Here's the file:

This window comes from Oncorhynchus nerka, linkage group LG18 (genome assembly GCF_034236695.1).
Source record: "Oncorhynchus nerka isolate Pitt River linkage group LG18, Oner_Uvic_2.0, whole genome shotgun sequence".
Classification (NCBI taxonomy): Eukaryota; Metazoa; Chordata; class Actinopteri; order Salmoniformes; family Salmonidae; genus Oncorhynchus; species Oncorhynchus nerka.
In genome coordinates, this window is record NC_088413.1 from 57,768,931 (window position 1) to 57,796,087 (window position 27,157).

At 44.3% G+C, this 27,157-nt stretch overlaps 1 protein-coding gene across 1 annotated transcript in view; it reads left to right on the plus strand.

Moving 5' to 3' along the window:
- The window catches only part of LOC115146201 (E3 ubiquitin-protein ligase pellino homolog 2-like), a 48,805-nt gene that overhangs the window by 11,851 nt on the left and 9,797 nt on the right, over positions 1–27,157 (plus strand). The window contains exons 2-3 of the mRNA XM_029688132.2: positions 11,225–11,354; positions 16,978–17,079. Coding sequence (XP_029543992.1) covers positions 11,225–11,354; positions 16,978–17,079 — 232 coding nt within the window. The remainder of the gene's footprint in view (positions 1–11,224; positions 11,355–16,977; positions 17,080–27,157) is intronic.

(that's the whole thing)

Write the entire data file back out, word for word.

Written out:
This window comes from Oncorhynchus nerka, linkage group LG18 (genome assembly GCF_034236695.1).
Source record: "Oncorhynchus nerka isolate Pitt River linkage group LG18, Oner_Uvic_2.0, whole genome shotgun sequence".
Classification (NCBI taxonomy): Eukaryota; Metazoa; Chordata; class Actinopteri; order Salmoniformes; family Salmonidae; genus Oncorhynchus; species Oncorhynchus nerka.
In genome coordinates, this window is record NC_088413.1 from 57,768,931 (window position 1) to 57,796,087 (window position 27,157).

At 44.3% G+C, this 27,157-nt stretch overlaps 1 protein-coding gene across 1 annotated transcript in view; it reads left to right on the plus strand.

Moving 5' to 3' along the window:
- The window catches only part of LOC115146201 (E3 ubiquitin-protein ligase pellino homolog 2-like), a 48,805-nt gene that overhangs the window by 11,851 nt on the left and 9,797 nt on the right, over positions 1–27,157 (plus strand). The window contains exons 2-3 of the mRNA XM_029688132.2: positions 11,225–11,354; positions 16,978–17,079. Coding sequence (XP_029543992.1) covers positions 11,225–11,354; positions 16,978–17,079 — 232 coding nt within the window. The remainder of the gene's footprint in view (positions 1–11,224; positions 11,355–16,977; positions 17,080–27,157) is intronic.